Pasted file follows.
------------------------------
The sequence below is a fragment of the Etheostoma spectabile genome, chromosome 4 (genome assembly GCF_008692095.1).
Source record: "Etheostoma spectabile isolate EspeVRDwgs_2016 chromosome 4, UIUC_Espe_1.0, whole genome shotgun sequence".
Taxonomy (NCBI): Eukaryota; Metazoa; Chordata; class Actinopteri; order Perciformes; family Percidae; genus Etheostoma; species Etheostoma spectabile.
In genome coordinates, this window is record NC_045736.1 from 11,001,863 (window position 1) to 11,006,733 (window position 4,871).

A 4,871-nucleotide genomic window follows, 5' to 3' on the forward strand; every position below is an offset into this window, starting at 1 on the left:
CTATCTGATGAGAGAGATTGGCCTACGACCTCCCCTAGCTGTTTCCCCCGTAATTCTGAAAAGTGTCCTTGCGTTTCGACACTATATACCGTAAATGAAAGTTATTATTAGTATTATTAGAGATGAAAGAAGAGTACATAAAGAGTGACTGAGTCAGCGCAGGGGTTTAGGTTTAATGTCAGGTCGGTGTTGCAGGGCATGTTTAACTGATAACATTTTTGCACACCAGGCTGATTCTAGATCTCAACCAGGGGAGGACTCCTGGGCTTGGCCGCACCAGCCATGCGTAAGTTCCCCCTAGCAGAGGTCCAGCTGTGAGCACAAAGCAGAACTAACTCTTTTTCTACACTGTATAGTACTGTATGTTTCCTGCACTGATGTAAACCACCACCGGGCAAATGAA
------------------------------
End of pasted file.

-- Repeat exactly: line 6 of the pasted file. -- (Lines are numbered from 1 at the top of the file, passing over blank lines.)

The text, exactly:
CTATCTGATGAGAGAGATTGGCCTACGACCTCCCCTAGCTGTTTCCCCCGTAATTCTGAAAAGTGTCCTTGCGTTTCGACACTATATACCGTAAATGAAAGTTATTATTAGTATTATTAGAGATGAAAGAAGAGTACATAAAGAGTGACTGAGTCAGCGCAGGGGTTTAGGTTTAATGTCAGGTCGGTGTTGCAGGGCATGTTTAACTGATAACATTTTTGCACACCAGGCTGATTCTAGATCTCAACCAGGGGAGGACTCCTGGGCTTGGCCGCACCAGCCATGCGTAAGTTCCCCCTAGCAGAGGTCCAGCTGTGAGCACAAAGCAGAACTAACTCTTTTTCTACACTGTATAGTACTGTATGTTTCCTGCACTGATGTAAACCACCACCGGGCAAATGAA